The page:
The opinion of the court was delivered by: KIRKPATRICK
The complaint states that the plaintiff, a longshoreman, was injured on the defendant's ship as a result of the defendant's negligence and the unseaworthiness of the vessel. The defendant has moved to dismiss on the ground that the action is barred by the statute of limitations and laches and that the claim for damages in the exact amount of $10,000. does not give the Court jurisdiction.
The suit was brought two years and three months after the occurrence of the accident. The negligence claim is barred by the Pennsylvania statute of limitations.
As to the claim based on unseaworthiness, the Court of Appeals for this circuit has held that the state statute of limitations may be used as a yardstick or applied as a "rule of thumb" in determining whether the delay constituted laches. In Claussen v. Mene Grande Oil Company, 3 Cir., 275 F.2d 108, the Court held that, if the state statute had run when the suit was begun, the plaintiff, in order to avoid a presumption of laches from so long a delay, must show some justification or special circumstances of the case. He can overcome the presumption by showing either a good excuse or explanation for the delay or that the defendant has not been prejudiced by it.
In the present case the amended complaint states no fact which would negative the presumption that the delay was unreasonable.
In order to show absence of prejudice, the complaint avers that "since the accident happened on the defendant's ship, the defendant's employees were at or near the scene of the accident, the defendant was notified in writing of the accident 24 days after the accident, and the defendant made or should have made an immediate investigation of the accident."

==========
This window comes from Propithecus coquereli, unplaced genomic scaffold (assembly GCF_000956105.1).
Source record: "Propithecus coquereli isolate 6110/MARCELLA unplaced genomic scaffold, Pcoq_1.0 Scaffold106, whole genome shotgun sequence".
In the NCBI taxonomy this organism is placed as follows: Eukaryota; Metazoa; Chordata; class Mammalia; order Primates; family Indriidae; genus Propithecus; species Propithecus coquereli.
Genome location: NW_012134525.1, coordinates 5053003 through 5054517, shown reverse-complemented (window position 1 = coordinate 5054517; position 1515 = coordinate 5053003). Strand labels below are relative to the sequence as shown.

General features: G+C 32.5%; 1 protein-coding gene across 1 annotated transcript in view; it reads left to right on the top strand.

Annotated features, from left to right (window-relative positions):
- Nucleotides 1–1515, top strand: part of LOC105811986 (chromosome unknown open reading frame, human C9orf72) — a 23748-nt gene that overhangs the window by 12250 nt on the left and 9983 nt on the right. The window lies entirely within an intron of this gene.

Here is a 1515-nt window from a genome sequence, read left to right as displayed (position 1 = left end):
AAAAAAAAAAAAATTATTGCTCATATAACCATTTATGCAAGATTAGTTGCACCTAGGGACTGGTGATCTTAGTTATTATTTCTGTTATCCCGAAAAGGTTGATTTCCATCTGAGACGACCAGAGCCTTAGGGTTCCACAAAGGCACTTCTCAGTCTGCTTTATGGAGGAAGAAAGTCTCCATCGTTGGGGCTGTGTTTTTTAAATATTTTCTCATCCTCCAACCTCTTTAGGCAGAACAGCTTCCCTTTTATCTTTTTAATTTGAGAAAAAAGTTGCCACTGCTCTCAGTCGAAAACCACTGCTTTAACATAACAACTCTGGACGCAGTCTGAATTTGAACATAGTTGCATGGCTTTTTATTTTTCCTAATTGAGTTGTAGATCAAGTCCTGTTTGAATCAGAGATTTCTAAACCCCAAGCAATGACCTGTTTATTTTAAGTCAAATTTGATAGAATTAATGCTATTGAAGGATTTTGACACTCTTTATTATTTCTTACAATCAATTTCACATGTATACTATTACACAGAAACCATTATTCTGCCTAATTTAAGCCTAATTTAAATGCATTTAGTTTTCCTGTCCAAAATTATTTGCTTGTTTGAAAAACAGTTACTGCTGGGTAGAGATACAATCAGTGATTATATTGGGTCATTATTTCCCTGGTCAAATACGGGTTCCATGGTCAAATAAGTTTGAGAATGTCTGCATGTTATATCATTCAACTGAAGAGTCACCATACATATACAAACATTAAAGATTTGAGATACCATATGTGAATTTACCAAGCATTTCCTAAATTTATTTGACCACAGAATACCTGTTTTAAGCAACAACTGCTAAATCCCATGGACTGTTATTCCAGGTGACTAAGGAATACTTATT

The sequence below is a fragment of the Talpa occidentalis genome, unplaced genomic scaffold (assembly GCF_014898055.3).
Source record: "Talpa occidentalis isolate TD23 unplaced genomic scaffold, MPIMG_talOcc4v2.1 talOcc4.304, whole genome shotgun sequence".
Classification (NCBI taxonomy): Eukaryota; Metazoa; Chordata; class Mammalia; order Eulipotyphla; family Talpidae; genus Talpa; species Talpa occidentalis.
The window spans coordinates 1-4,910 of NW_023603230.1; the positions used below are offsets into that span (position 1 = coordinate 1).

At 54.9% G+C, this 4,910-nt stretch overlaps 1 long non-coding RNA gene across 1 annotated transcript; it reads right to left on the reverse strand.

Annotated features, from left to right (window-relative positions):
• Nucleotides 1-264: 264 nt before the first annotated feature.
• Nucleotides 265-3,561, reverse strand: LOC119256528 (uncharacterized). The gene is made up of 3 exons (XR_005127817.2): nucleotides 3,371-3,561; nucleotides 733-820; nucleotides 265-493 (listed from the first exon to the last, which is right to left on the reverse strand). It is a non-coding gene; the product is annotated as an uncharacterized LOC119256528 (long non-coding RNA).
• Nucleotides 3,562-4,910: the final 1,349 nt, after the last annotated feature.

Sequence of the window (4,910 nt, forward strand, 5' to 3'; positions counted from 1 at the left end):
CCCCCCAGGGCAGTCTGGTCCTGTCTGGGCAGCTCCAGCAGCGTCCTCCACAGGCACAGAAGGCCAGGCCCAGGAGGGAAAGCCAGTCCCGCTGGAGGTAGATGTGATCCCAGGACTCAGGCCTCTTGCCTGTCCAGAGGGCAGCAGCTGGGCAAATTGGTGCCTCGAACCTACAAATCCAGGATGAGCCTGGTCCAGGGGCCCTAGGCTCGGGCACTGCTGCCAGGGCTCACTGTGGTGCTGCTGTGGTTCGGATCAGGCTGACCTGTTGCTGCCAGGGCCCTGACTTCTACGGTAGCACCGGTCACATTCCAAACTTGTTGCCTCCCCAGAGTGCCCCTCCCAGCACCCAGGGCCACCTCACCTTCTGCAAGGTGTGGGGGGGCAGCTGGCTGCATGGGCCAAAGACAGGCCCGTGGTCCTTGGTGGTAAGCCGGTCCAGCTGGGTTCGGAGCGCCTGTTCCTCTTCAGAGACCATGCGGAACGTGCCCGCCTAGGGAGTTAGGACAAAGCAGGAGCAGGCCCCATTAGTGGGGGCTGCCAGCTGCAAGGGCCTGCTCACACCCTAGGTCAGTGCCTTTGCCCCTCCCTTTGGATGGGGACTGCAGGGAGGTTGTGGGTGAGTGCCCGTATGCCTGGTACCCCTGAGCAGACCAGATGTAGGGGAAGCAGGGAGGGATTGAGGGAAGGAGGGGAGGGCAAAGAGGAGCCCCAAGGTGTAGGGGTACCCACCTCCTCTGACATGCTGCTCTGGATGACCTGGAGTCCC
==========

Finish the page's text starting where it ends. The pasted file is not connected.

The matter of the defendant's knowledge of the time and place of the accident was dealt with by Judge Hastie in the Claussen case, supra, and adverted to in Wounick v. Pittsburgh Consolidation Coal Co., 3 Cir., 283 F.2d 325, 91 A.L.R.2d 1411. In the Claussen case, trial had been had in the District Court, but the Court of Appeals discussed the evidence pro and con on the question of prejudice and remanded the case for a partial new trial upon this issue.
The presumption of prejudice from the delay which arises from the expiration of the statute of limitations is, after all, no more than a presumption and, if the plaintiff pleads facts which permit a fair inference that no prejudice in fact arose, the complaint should not be dismissed and the question of actual prejudice will be disposed of at the trial, on evidence. I do not think, however, that the mere fact that a defendant having knowledge of an accident at the time it occurred failed to make an investigation of it is enough to negative its contention that it was prejudiced by the delay. There may be circumstances from which the Court can find prejudice even though the defendant has been remiss in looking after its own interests.
If the plaintiff chooses to proceed at law, he will be allowed to amend to claim damages in excess of $10,000. However, this ruling is not to be taken as an expression of opinion that he can recover at law. If he chooses to transfer the case to the admiralty docket, of course the amount claimed is unimportant.
For the above reasons, it is ordered that the motion to dismiss is denied.
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